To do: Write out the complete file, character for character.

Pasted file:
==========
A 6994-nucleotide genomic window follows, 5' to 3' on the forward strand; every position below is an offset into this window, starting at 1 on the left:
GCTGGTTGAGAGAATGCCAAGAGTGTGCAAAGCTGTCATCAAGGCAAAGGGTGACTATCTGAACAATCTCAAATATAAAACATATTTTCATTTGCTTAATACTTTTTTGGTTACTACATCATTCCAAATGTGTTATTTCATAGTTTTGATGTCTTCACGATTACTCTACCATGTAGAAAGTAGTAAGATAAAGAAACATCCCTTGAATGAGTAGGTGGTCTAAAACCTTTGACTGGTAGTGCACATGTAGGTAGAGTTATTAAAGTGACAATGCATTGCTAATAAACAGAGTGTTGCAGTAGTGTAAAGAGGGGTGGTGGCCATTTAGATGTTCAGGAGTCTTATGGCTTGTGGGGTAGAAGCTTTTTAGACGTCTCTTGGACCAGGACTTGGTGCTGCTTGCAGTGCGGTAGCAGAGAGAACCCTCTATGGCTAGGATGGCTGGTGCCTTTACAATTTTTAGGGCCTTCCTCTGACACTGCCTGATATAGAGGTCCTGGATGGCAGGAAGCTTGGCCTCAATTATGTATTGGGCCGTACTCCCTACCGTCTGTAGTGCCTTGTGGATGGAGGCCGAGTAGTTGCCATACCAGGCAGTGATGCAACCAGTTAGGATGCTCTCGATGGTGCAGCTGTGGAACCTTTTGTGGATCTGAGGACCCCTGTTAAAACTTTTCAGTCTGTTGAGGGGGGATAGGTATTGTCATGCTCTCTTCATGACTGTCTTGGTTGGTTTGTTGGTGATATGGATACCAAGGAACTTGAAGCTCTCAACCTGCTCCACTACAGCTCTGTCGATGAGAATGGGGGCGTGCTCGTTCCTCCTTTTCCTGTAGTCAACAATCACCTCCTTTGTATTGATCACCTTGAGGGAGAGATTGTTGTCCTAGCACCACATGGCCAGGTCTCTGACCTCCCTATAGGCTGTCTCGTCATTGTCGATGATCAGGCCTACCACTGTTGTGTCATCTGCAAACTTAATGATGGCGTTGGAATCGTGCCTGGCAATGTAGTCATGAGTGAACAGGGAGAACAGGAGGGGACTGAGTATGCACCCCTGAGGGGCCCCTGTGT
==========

A 6994-nucleotide genomic window follows, 5' to 3' on the forward strand; every position below is an offset into this window, starting at 1 on the left:
GCTGGTTGAGAGAATGCCAAGAGTGTGCAAAGCTGTCATCAAGGCAAAGGGTGACTATCTGAACAATCTCAAATATAAAACATATTTTCATTTGCTTAATACTTTTTTGGTTACTACATCATTCCAAATGTGTTATTTCATAGTTTTGATGTCTTCACGATTACTCTACCATGTAGAAAGTAGTAAGATAAAGAAACATCCCTTGAATGAGTAGGTGGTCTAAAACCTTTGACTGGTAGTGCACATGTAGGTAGAGTTATTAAAGTGACAATGCATTGCTAATAAACAGAGTGTTGCAGTAGTGTAAAGAGGGGTGGTGGCCATTTAGATGTTCAGGAGTCTTATGGCTTGTGGGGTAGAAGCTTTTTAGACGTCTCTTGGACCAGGACTTGGTGCTGCTTGCAGTGCGGTAGCAGAGAGAACCCTCTATGGCTAGGATGGCTGGTGCCTTTACAATTTTTAGGGCCTTCCTCTGACACTGCCTGATATAGAGGTCCTGGATGGCAGGAAGCTTGGCCTCAATTATGTATTGGGCCGTACTCCCTACCGTCTGTAGTGCCTTGTGGATGGAGGCCGAGTAGTTGCCATACCAGGCAGTGATGCAACCAGTTAGGATGCTCTCGATGGTGCAGCTGTGGAACCTTTTGTGGATCTGAGGACCCCTGTTAAAACTTTTCAGTCTGTTGAGGGGGGATAGGTATTGTCATGCTCTCTTCATGACTGTCTTGGTTGGTTTGTTGGTGATATGGATACCAAGGAACTTGAAGCTCTCAACCTGCTCCACTACAGCTCTGTCGATGAGAATGGGGGCGTGCTCGTTCCTCCTTTTCCTGTAGTCAACAATCACCTCCTTTGTATTGATCACCTTGAGGGAGAGATTGTTGTCCTAGCACCACATGGCCAGGTCTCTGACCTCCCTATAGGCTGTCTCGTCATTGTCGATGATCAGGCCTACCACTGTTGTGTCATCTGCAAACTTAATGATGGCGTTGGAATCGTGCCTGGCAATGTAGTCATGAGTGAACAGGGAGAACAGGAGGGGACTGAGTATGCACCCCTGAGGGGCCCCTGTGT